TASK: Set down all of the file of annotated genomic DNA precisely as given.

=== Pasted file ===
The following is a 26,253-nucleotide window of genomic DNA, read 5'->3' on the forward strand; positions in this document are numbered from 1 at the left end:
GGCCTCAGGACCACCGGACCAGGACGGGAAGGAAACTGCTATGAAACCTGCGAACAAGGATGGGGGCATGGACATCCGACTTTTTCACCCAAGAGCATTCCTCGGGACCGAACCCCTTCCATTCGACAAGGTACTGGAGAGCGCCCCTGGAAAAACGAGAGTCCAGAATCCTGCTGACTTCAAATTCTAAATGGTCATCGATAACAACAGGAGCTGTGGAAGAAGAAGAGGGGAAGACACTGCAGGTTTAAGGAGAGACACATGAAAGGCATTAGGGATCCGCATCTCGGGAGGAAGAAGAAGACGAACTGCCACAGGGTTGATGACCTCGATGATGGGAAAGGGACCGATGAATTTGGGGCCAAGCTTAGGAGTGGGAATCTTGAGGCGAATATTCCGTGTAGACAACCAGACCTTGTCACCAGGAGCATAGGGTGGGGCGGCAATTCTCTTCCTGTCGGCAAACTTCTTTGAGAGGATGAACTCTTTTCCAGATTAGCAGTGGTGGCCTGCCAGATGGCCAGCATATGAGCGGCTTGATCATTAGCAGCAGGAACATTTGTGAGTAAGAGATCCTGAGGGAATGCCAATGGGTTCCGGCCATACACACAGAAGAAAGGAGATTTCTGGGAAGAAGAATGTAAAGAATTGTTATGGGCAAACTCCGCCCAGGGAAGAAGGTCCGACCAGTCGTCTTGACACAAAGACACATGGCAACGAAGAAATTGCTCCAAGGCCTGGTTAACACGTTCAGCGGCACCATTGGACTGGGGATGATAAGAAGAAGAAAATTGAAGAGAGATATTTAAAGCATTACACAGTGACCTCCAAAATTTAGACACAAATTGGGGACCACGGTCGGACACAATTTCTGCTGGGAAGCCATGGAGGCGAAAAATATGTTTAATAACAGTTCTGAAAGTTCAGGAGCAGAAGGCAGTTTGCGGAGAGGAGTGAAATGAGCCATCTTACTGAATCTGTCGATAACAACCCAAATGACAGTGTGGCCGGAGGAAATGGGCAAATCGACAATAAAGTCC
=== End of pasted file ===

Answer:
The following is a 26,253-nucleotide window of genomic DNA, read 5'->3' on the forward strand; positions in this document are numbered from 1 at the left end:
GGCCTCAGGACCACCGGACCAGGACGGGAAGGAAACTGCTATGAAACCTGCGAACAAGGATGGGGGCATGGACATCCGACTTTTTCACCCAAGAGCATTCCTCGGGACCGAACCCCTTCCATTCGACAAGGTACTGGAGAGCGCCCCTGGAAAAACGAGAGTCCAGAATCCTGCTGACTTCAAATTCTAAATGGTCATCGATAACAACAGGAGCTGTGGAAGAAGAAGAGGGGAAGACACTGCAGGTTTAAGGAGAGACACATGAAAGGCATTAGGGATCCGCATCTCGGGAGGAAGAAGAAGACGAACTGCCACAGGGTTGATGACCTCGATGATGGGAAAGGGACCGATGAATTTGGGGCCAAGCTTAGGAGTGGGAATCTTGAGGCGAATATTCCGTGTAGACAACCAGACCTTGTCACCAGGAGCATAGGGTGGGGCGGCAATTCTCTTCCTGTCGGCAAACTTCTTTGAGAGGATGAACTCTTTTCCAGATTAGCAGTGGTGGCCTGCCAGATGGCCAGCATATGAGCGGCTTGATCATTAGCAGCAGGAACATTTGTGAGTAAGAGATCCTGAGGGAATGCCAATGGGTTCCGGCCATACACACAGAAGAAAGGAGATTTCTGGGAAGAAGAATGTAAAGAATTGTTATGGGCAAACTCCGCCCAGGGAAGAAGGTCCGACCAGTCGTCTTGACACAAAGACACATGGCAACGAAGAAATTGCTCCAAGGCCTGGTTAACACGTTCAGCGGCACCATTGGACTGGGGATGATAAGAAGAAGAAAATTGAAGAGAGATATTTAAAGCATTACACAGTGACCTCCAAAATTTAGACACAAATTGGGGACCACGGTCGGACACAATTTCTGCTGGGAAGCCATGGAGGCGAAAAATATGTTTAATAACAGTTCTGAAAGTTCAGGAGCAGAAGGCAGTTTGCGGAGAGGAGTGAAATGAGCCATCTTACTGAATCTGTCGATAACAACCCAAATGACAGTGTGGCCGGAGGAAATGGGCAAATCGACAATAAAGTCC